A cost audit is the verification of cost accounts and the monitoring of a company’s adherence to its cost accounting plan. Cost auditing determines the correctness of cost accounting records to verify that they are in accordance with cost accounting principles, plans, processes, and objectives.
- Verification of cost accounting records, such as the correctness of a company’s cost accounts, cost data, cost reports, cost statements, and costing procedures.
- Examination of these data to assure compliance with cost accounting principles, plans, methods, and objectives.
- Report to the government on the best use of national resources.
Cost Record Maintenance
The Companies (Cost Records and Audit) Rules, 2014 apply to all companies established under the Companies Act that manufacture items or provide services indicated in Tables A and B of Rule 3.
- Sectors/industries are categorised as Regulated or Non-Regulated under Rule 3.
- Six sectors/industries are covered under item A of the regulations and 33 sectors/industries are covered under item B of the rules. Central Excise Tariff Act (CFTA) titles are provided against the individual sectors to provide more clarification. There is no differentiation between firms in item A and B for the purposes of cost record maintenance.
Limits on the number of expense records that can be kept
The Rules provide several threshold limitations for the applicability of cost accounting records maintenance and coverage under cost audit applicability. Cost records are defined as “books of account pertaining to the usage of materials, labour, and other items of cost as relevant to the production of goods or supply of services as stipulated in Section 148 of the Companies Act 2013 and these Rules” in Rule 2(e). Any transaction – statistical, quantitative, or other facts – that has an impact on the cost of a product or activity is significant and must be recorded in cost accounting records.
Companies that are not covered by Cost Audit
This criterion, however, does not apply to international firms with simply a liaison office in India that are involved in the manufacturing, import, supply, or selling of medical equipment specified in entry 33 of item B. Companies categorised as a micro enterprise or a small enterprise, as defined in sub-section (9) of Section 7 of the Micro, Small and Medium Enterprises Development Act, 2006 (27 of 2006), are likewise exempt from the rules’ application. Furthermore, because the turnover of the ‘immediately previous financial year’ must be examined, the firm must review the turnover of the preceding financial year every year for the preservation of expense records.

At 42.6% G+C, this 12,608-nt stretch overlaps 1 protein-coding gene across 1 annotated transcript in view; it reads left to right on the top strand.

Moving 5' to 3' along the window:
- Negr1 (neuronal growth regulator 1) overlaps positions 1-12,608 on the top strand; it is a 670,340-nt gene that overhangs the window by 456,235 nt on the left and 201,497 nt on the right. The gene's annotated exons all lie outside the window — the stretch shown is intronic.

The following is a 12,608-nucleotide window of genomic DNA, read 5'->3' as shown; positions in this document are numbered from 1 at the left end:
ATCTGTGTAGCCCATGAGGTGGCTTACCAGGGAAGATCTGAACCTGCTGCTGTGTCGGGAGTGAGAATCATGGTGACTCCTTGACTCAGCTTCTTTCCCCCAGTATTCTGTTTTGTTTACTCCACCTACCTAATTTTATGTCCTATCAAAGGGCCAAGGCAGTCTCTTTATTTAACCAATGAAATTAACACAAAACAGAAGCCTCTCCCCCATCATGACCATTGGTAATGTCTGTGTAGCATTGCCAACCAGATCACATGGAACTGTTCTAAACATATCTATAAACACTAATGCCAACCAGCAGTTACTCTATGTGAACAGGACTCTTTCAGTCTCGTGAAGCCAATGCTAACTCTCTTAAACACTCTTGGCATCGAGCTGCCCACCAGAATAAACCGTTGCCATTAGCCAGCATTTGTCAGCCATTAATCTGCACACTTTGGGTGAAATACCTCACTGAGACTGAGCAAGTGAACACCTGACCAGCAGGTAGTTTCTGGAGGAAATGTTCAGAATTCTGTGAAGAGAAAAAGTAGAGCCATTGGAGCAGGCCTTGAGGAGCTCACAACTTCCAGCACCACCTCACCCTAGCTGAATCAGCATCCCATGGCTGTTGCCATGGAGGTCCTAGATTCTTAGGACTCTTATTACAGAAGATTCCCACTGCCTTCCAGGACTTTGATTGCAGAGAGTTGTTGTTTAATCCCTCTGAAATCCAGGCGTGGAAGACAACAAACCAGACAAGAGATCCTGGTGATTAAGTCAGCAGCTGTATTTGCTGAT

Enterprises whose income from foreign exchange exports exceeds 75% of total sales or companies operating in special economic zones are excluded from the cost audit obligation.
Turnover Criteria for Cost Audit
The criteria for cost audit application differ for enterprises in the regulated and non-regulated sectors:
- Every firm has an annual revenue of Rs. 50 crore or more from all of its goods and services in the immediately preceding fiscal year and an aggregate turnover of Rs. 25 crore or more from the particular product or products or service or services.
- Every firm has an annual revenue of Rs. 100 crore or more from all of its goods and services in the immediately preceding fiscal year and an aggregate turnover of Rs. 35 crore or more from the particular product or products or service or services.